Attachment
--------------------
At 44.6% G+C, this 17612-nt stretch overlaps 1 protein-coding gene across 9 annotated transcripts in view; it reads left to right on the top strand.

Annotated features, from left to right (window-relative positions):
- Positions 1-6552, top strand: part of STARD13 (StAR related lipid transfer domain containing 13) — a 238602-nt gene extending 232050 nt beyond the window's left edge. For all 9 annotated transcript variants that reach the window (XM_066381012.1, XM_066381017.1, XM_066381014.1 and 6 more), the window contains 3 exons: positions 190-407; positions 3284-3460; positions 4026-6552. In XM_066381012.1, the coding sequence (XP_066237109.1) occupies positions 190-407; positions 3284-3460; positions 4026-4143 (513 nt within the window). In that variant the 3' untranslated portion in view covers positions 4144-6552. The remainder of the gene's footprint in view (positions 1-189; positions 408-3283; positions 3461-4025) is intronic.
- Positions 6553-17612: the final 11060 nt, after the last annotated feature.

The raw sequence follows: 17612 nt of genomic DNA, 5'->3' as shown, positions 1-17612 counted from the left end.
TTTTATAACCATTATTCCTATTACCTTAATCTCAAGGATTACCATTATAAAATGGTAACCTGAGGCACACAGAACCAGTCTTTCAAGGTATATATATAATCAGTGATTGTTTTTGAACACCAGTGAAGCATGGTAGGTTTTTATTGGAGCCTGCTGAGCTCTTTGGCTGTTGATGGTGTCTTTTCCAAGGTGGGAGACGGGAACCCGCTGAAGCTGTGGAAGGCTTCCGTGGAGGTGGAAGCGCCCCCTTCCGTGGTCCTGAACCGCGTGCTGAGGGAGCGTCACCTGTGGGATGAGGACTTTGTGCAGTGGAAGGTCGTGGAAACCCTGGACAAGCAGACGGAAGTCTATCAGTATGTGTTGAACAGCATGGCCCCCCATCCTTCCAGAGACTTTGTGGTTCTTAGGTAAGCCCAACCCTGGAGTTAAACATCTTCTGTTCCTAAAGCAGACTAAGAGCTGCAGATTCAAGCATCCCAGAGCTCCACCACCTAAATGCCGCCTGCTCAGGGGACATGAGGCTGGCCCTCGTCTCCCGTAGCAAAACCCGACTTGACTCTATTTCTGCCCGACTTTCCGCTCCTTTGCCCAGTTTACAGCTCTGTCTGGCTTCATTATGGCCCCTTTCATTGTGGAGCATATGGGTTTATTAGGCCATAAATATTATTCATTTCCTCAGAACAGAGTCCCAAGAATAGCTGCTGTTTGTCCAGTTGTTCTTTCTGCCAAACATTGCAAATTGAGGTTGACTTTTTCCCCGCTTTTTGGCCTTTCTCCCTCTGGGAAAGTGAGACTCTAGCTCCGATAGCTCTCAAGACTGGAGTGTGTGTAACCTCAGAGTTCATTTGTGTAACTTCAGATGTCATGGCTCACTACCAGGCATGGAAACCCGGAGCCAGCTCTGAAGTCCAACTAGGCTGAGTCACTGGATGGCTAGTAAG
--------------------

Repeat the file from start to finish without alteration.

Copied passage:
At 44.6% G+C, this 17612-nt stretch overlaps 1 protein-coding gene across 9 annotated transcripts in view; it reads left to right on the top strand.

Annotated features, from left to right (window-relative positions):
- Positions 1-6552, top strand: part of STARD13 (StAR related lipid transfer domain containing 13) — a 238602-nt gene extending 232050 nt beyond the window's left edge. For all 9 annotated transcript variants that reach the window (XM_066381012.1, XM_066381017.1, XM_066381014.1 and 6 more), the window contains 3 exons: positions 190-407; positions 3284-3460; positions 4026-6552. In XM_066381012.1, the coding sequence (XP_066237109.1) occupies positions 190-407; positions 3284-3460; positions 4026-4143 (513 nt within the window). In that variant the 3' untranslated portion in view covers positions 4144-6552. The remainder of the gene's footprint in view (positions 1-189; positions 408-3283; positions 3461-4025) is intronic.
- Positions 6553-17612: the final 11060 nt, after the last annotated feature.

The raw sequence follows: 17612 nt of genomic DNA, 5'->3' as shown, positions 1-17612 counted from the left end.
TTTTATAACCATTATTCCTATTACCTTAATCTCAAGGATTACCATTATAAAATGGTAACCTGAGGCACACAGAACCAGTCTTTCAAGGTATATATATAATCAGTGATTGTTTTTGAACACCAGTGAAGCATGGTAGGTTTTTATTGGAGCCTGCTGAGCTCTTTGGCTGTTGATGGTGTCTTTTCCAAGGTGGGAGACGGGAACCCGCTGAAGCTGTGGAAGGCTTCCGTGGAGGTGGAAGCGCCCCCTTCCGTGGTCCTGAACCGCGTGCTGAGGGAGCGTCACCTGTGGGATGAGGACTTTGTGCAGTGGAAGGTCGTGGAAACCCTGGACAAGCAGACGGAAGTCTATCAGTATGTGTTGAACAGCATGGCCCCCCATCCTTCCAGAGACTTTGTGGTTCTTAGGTAAGCCCAACCCTGGAGTTAAACATCTTCTGTTCCTAAAGCAGACTAAGAGCTGCAGATTCAAGCATCCCAGAGCTCCACCACCTAAATGCCGCCTGCTCAGGGGACATGAGGCTGGCCCTCGTCTCCCGTAGCAAAACCCGACTTGACTCTATTTCTGCCCGACTTTCCGCTCCTTTGCCCAGTTTACAGCTCTGTCTGGCTTCATTATGGCCCCTTTCATTGTGGAGCATATGGGTTTATTAGGCCATAAATATTATTCATTTCCTCAGAACAGAGTCCCAAGAATAGCTGCTGTTTGTCCAGTTGTTCTTTCTGCCAAACATTGCAAATTGAGGTTGACTTTTTCCCCGCTTTTTGGCCTTTCTCCCTCTGGGAAAGTGAGACTCTAGCTCCGATAGCTCTCAAGACTGGAGTGTGTGTAACCTCAGAGTTCATTTGTGTAACTTCAGATGTCATGGCTCACTACCAGGCATGGAAACCCGGAGCCAGCTCTGAAGTCCAACTAGGCTGAGTCACTGGATGGCTAGTAAG